|I need specs to read these specs.|
After extensive mulling over and research, and incentivized by a decent sale price ($400 Canadian and zero freight costs versus $341 U.S. and the shipping of lead was no debate), I've purchased the future house battery bank of the good ship Alchemy.
|It's slightly weird to me that I understand all of this now.|
|Thanks to Jeff Cooper for his van and back muscles.|
Meet 732 pounds (or 332 kilos) of acid-drenched lead. Named Crown 6CRP525s, these are deep-cycle six volt DC (6 VDC) batteries commonly found in off-grid solar powered homesteads and in recreational vehicles, although they are sturdy enough to use in golf carts and other small electrical work vehicles. I decided on flooded lead-acid batteries for ease of servicing; they will not be buried but rather in the middle of the boat. Under the saloon steps, in fact.
|The idea was that a sudden stop would be arrested by the front seats. Hmm.|
With the help of stalwart friend and fellow sailor Jeff Cooper, these ridiculously heavy boxes were obtained in the nearby suburb of Woodbridge and carefully (because the extra weight affected braking) transported to my yacht club. Of course, the rolling carts all had flats yesterday, and it was blazing hot. Nonetheless, with plenty of heave and a touch of ho, Jeff and myself muscled them aboard and into the pilothouse. They are deployed so that they are less likely to impart heel to the boat, nor move around should the weather start the boat to rocking.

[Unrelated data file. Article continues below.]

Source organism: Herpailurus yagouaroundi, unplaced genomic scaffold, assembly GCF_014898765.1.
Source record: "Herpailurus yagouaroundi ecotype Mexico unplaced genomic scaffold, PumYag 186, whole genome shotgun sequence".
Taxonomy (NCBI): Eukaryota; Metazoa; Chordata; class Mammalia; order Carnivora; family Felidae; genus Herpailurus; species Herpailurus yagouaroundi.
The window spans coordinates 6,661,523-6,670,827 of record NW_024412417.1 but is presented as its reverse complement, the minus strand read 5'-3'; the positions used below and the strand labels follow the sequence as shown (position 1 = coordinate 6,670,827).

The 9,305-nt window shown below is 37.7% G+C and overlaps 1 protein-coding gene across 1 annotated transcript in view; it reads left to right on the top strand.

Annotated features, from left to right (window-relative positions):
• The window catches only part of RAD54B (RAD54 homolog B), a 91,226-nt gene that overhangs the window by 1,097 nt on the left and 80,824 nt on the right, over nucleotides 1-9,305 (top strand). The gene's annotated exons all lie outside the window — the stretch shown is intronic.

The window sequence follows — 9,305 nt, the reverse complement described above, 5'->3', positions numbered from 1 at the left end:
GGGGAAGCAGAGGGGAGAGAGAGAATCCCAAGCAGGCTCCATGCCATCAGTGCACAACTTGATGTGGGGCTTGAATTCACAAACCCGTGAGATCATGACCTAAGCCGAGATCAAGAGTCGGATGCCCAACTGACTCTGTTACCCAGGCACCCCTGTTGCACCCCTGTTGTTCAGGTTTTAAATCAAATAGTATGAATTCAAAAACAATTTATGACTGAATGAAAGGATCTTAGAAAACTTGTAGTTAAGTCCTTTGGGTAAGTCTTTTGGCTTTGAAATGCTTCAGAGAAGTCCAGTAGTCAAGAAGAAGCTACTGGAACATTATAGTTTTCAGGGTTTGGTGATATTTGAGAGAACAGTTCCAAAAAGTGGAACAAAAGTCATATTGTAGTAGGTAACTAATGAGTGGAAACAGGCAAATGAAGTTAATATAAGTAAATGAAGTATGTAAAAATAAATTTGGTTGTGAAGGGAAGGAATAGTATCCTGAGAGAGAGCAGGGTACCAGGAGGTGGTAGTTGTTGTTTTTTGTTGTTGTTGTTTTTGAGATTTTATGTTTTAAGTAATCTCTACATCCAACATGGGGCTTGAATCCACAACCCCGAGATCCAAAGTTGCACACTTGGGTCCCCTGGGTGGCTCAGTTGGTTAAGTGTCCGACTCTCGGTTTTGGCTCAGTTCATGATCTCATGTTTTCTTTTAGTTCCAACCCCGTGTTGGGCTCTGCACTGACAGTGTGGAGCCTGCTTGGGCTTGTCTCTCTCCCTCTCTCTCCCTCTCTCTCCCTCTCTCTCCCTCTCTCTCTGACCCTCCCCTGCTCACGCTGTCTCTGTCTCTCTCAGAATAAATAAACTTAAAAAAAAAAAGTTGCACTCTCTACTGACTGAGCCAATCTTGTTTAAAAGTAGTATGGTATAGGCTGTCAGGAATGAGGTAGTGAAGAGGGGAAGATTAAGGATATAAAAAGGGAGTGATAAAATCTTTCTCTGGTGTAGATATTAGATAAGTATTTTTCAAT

|Yes, as a temporary fix, I chopped down the engine bay lid.|
6VDC 525 #1: 6.21 v
6VDC 525 #2: 6.24 v
6VDC 525 #3: 6.32 v
6VDC 525 #4: 6.34 v
6VDC 525 #5: 6.23 v
6VDC 525 #6: 6.34 v
I was told by the battery salesman that three were on hand and the other three needed to be shipped in from the States. I think I know which is which. I will test the specific gravity of the electrolyte and top them up as needed before I give them their first charge, which I want to be sooner than later as we are effectively tied to the dock until I finish this phase of the refit.
|Yeah, I won't miss that nasty carpet stuff. It's all heading for the bin at some point when I move onto "amenities".|
|The same picture as above with my intended changes.|
In the above overlay, the yellow dashed line represents the new bottom of the steps from the pilothouse to the saloon, under which the batteries will live. This location is both on the centerline and very close to the CG of the hull, which means the boat rolls and pitches more or less around the mass of the batteries. This is good for them and good for the boat and is about the best place we could put 732 pounds without actually dropping it a further few inches atop the fuel tanks. The yellow line does impinge slightly on the galley space, but the former lowest tread did as well, without contributing any stowage space.
The red line is 27 inches, or the width of the former treads. In my research, I learned something I have rarely seen implemented, which is securing the batteries in "port and starboard" orientation in order to keep the lead plates covered more effectively in order to increase battery life. It's a touch of an esoteric topic for those not boat-crazed, but the logic is sound: the best way to install the batteries is side-by-side in pairs. Guess what? I can get away with this. With 11/16ths of an inch to spare.
|Sharp, it isn't. Effective, I can live with.|
|Yes, and of course I will clean everything.|
Lastly, over all this, I will have to rebuild and secure properly new and somewhat shallower saloon companionway stairs, the treads of which will need to be hinged to gain access to the tops of the battery bank for service and wiring needs. Where the charger/inverter will go is a topic for the near future.
|The future resembles this. Photo (c) http://www.kbtechworks.com|